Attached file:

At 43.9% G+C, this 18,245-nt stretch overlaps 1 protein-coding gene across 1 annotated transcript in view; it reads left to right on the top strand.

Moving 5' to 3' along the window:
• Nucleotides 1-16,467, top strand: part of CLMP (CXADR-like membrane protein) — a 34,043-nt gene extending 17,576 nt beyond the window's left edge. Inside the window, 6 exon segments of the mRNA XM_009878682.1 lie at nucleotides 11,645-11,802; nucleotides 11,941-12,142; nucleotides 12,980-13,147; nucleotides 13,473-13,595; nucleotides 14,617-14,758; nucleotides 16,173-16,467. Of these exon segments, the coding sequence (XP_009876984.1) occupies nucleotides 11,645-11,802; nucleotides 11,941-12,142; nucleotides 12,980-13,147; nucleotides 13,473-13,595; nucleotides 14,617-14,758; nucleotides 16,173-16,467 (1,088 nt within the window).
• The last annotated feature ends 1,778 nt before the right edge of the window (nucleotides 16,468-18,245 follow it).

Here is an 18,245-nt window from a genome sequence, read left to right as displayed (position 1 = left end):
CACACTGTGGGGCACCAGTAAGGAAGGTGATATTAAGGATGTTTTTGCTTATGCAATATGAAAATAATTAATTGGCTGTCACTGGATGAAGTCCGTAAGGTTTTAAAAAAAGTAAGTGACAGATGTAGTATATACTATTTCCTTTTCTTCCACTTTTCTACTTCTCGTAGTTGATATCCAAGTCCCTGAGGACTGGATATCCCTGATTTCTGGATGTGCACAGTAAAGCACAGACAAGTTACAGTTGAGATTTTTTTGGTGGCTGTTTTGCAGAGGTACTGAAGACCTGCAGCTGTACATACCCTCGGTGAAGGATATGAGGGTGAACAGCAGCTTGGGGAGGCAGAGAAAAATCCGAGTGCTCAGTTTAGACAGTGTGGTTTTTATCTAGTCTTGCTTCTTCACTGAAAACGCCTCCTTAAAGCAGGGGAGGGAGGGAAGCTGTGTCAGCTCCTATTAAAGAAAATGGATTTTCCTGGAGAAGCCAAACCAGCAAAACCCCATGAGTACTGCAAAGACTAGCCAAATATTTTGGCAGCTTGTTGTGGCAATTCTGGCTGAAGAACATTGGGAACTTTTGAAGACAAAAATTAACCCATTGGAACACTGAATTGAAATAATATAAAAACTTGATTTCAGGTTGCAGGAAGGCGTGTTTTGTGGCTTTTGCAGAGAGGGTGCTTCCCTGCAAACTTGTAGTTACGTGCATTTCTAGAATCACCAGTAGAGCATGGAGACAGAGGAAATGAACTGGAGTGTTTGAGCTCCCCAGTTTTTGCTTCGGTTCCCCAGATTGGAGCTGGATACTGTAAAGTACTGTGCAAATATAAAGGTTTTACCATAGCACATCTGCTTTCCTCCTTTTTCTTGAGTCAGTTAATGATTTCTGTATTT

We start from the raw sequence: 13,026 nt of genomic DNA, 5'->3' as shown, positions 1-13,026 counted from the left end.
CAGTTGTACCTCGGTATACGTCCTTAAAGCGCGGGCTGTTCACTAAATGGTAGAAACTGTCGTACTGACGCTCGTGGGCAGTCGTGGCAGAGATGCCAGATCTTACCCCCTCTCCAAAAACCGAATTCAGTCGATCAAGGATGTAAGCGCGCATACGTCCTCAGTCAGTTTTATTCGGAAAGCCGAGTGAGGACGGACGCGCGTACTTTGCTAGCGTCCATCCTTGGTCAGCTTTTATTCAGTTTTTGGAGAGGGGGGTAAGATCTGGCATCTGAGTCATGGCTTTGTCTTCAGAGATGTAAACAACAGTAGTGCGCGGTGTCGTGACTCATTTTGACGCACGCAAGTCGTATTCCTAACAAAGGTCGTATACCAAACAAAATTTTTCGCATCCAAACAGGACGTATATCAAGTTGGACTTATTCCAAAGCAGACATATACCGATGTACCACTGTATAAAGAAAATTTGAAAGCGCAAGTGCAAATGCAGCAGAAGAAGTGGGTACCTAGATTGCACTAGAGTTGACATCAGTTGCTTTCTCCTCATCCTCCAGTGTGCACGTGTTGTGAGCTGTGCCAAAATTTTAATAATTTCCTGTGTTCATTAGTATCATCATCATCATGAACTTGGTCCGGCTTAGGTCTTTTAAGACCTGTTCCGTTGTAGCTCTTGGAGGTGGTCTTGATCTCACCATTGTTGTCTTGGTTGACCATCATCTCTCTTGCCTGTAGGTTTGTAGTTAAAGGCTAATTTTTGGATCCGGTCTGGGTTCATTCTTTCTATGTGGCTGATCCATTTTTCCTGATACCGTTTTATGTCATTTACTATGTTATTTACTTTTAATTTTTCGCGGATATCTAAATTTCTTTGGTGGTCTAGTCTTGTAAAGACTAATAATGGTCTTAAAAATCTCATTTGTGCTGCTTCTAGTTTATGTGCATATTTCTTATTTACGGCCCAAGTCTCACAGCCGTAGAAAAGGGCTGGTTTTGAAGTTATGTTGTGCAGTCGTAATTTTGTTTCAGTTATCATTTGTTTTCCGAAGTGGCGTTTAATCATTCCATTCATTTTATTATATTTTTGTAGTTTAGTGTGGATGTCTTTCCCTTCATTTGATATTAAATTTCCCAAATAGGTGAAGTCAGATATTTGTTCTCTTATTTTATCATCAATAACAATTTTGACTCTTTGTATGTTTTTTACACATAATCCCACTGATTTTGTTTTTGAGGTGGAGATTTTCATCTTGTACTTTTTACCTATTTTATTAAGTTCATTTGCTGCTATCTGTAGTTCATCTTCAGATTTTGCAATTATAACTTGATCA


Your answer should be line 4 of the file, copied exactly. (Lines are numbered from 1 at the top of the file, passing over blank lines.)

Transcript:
• The last annotated feature ends 1,778 nt before the right edge of the window (nucleotides 16,468-18,245 follow it).